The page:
WPI/DEKA collaboration puts affordable machines onto world stage
The diminutive robot being distributed Oct. 13 to an international cadre of high-school level teams competing at the FIRST Global Challenge competition in Geneva is about the size of a box of chocolates; however, its size belies its potential, because packed into its rectangular plastic body are much bigger opportunities.
Simple, affordable, easy to build, and just as programmable as a much more expensive machine, the XRP (Experiential Robotics Platform), developed through a collaboration between WPI and DEKA Research & Development Corp., promises to level the STEM playing field globally and create a future generation of engineers.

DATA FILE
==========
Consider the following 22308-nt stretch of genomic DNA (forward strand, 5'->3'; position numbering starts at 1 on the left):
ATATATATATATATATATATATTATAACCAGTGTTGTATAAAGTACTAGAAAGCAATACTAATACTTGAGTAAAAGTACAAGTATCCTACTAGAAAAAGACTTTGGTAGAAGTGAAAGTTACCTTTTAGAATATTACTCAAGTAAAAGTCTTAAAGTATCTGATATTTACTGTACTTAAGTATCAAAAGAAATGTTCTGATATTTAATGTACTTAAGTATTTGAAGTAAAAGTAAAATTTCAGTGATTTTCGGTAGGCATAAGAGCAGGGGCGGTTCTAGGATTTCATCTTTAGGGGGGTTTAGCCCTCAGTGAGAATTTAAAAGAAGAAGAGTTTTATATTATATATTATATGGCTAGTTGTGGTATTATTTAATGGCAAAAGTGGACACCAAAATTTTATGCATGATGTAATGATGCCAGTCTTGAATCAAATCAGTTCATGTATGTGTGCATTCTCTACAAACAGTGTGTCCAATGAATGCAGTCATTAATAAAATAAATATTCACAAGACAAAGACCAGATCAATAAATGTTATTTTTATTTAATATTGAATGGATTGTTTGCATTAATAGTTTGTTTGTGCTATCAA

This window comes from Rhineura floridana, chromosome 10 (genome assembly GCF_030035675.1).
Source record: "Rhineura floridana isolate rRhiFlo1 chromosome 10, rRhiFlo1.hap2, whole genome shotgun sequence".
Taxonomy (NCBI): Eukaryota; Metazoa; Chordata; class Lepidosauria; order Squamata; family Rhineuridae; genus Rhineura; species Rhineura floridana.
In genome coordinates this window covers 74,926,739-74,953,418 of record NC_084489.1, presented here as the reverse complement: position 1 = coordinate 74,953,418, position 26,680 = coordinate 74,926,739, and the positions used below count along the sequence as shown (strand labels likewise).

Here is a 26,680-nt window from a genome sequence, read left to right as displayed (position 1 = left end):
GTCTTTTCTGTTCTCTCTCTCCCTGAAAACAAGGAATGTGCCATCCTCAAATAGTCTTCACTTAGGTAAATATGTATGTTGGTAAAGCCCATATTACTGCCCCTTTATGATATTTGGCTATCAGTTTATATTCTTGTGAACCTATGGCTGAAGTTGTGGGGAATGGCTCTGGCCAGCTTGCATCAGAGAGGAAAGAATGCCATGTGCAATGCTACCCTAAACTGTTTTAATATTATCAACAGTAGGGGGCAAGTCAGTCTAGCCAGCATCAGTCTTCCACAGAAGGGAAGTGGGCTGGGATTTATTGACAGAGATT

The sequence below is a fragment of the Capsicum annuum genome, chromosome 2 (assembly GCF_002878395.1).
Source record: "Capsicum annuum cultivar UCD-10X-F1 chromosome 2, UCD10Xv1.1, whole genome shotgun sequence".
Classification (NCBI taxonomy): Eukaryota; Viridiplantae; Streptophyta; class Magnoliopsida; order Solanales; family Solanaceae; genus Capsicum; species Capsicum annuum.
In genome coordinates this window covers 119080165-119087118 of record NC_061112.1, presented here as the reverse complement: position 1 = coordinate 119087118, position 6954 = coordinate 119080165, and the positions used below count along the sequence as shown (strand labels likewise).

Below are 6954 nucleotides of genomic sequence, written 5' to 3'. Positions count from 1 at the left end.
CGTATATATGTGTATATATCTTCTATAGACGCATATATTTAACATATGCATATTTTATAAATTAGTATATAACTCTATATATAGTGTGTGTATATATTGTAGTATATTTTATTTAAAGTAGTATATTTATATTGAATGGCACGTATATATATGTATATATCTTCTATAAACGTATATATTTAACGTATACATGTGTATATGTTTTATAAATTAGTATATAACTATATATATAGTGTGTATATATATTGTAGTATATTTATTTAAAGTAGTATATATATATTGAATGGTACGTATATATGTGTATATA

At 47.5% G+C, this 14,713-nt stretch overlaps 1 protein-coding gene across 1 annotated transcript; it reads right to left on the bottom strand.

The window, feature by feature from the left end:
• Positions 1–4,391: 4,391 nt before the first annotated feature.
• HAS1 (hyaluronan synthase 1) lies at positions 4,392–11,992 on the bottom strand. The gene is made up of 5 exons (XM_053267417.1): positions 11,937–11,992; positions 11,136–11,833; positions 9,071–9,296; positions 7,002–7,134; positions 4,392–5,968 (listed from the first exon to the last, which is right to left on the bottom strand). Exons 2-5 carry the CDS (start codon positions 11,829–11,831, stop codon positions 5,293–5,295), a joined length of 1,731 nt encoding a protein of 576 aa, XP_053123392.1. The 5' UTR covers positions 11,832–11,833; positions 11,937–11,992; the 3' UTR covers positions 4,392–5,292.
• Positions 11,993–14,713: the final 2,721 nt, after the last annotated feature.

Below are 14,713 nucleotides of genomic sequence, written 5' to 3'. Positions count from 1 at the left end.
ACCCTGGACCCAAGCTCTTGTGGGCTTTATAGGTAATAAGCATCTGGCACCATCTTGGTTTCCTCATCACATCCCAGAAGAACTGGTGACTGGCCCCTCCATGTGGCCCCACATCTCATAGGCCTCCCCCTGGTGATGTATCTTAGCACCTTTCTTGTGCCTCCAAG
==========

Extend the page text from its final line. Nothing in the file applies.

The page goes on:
“It changes the paradigm for teaching,” said Brad Miller, former director of the WPI Robotics Resource Center and senior fellow for the university’s new OpenSTEM Initiative. “It’s a robot that costs less than a textbook. Potentially every student in a classroom could have one.”
Each of the 185 competing teams at FIRST Global will leave Geneva with the beta version of the XRP kit, which will include access to a WPI-developed curriculum that helps educators build lesson plans around it. Upon their return to their home nations, WPI will provide virtual support for teachers and students in basic robotics education through online courses, and will guide them through the new system, which gives them the ability to scale up using the same hardware with free software updates. Miller said the idea is to use the kits as a way to get high school students around the world interested in STEM.